GIG: When it comes to Greece’s operating environment, what is the first thing you say to foreign investors?
Andreou: Getting out of a 10-year recession, Greece is at an inflexion point with a forecasted growing GDP for a third consecutive year and gradual improvements in unemployment and household spending. The country is entering a period of significant opportunities over a multitude of sectors. Mergers and Acquisition (M&A) activity is progressing with a prominent shift from deals lower than €10 million toward higher value transactions ranging between €50-100 million.
The competitive position of Greek companies coming out of the crisis has improved, with more than 2,000 showcasing high investment interest, solid growth prospects, and sustainable debt.
At the same time, a variety of projects in infrastructure and hospitality have great potential for investments.
GIG: Where do foreign businesses encounter the most problems when setting up in Greece?
Andreou: Investors have two categories of criteria when choosing a country and investment to dive into: minimum requirements and expected returns. Today, minimum requirements include political stability, speed of licensing, and a stable tax regime. Expected returns include the rapid growth and the return on capital of the investment.
There are still elements that discourage foreign investors from investing in the Greek market, such as the constantly changing tax regime that leaves no room for long-term planning by companies, the slow public administration, as well as the multiplicity and the large legislative framework of the Greek state, which delay foreign investments in Greece.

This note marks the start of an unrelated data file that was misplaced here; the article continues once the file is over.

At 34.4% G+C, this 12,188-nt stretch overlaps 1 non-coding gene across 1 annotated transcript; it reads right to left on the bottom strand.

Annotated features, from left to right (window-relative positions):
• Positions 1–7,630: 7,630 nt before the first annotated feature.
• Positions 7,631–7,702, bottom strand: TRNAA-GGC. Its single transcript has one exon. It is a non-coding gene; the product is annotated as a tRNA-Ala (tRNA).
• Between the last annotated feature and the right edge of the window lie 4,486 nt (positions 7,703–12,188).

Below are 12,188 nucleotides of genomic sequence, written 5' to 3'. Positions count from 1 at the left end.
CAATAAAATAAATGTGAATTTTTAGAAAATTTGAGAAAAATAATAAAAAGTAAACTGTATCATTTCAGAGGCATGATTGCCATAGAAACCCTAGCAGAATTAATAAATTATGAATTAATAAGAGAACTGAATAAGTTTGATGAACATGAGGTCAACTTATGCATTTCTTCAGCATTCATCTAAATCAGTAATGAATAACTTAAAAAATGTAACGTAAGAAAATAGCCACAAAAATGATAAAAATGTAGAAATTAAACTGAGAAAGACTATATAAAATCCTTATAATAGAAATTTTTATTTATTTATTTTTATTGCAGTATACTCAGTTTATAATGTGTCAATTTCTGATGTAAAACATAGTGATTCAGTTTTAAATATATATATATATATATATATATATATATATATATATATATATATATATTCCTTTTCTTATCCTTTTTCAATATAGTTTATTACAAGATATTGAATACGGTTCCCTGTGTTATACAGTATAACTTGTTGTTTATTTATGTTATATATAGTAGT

However, the government supports investment initiatives through law acts and amendments that will minimise all associated legal barriers and accelerate licensing processes.
GIG: What incentives are there for businesses to get started in Greece?
Andreou: Incentives to attract significant strategic investments in Greece and to improve the business environment have been granted. Examples include fast-tracking licensing and approvals within 45 days, Golden Visas for non-residents, tax incentives in specific investment sectors, wage cost subsidies, and site-specific and spatial development incentives, including immediate expropriation of property.
GIG: During the last few years, there have been several reforms to improve Greece’s business environment. Which of these reforms do you believe are the most important? Where is there more work needed?
Andreou: Greece has moved towards a reform period in order to facilitate and improve its business environment. Several reforms that have been applied aim to improve flexibility in the labour and product market, and to reduce unnecessary barriers and impediments. All of the above will help increase competition, reduce consumer prices, and rein in monopolies.
Despite this reform impetus, licensing remains one of the thorniest issues concerning investments in Greece. In the past, a lot of investment projects remained stagnant or took years to conclude due to extensive bureaucratic procedures. The state has currently focused on enhancing investments through a number of reforms, with the important ones concerning the simplification and acceleration of licensing procedures, by lowering the minimum threshold, as well as the reform of the restructuring and insolvency law. By making insolvency proceedings more effective and allowing indebted firms to be restructured, many firms can avoid closure.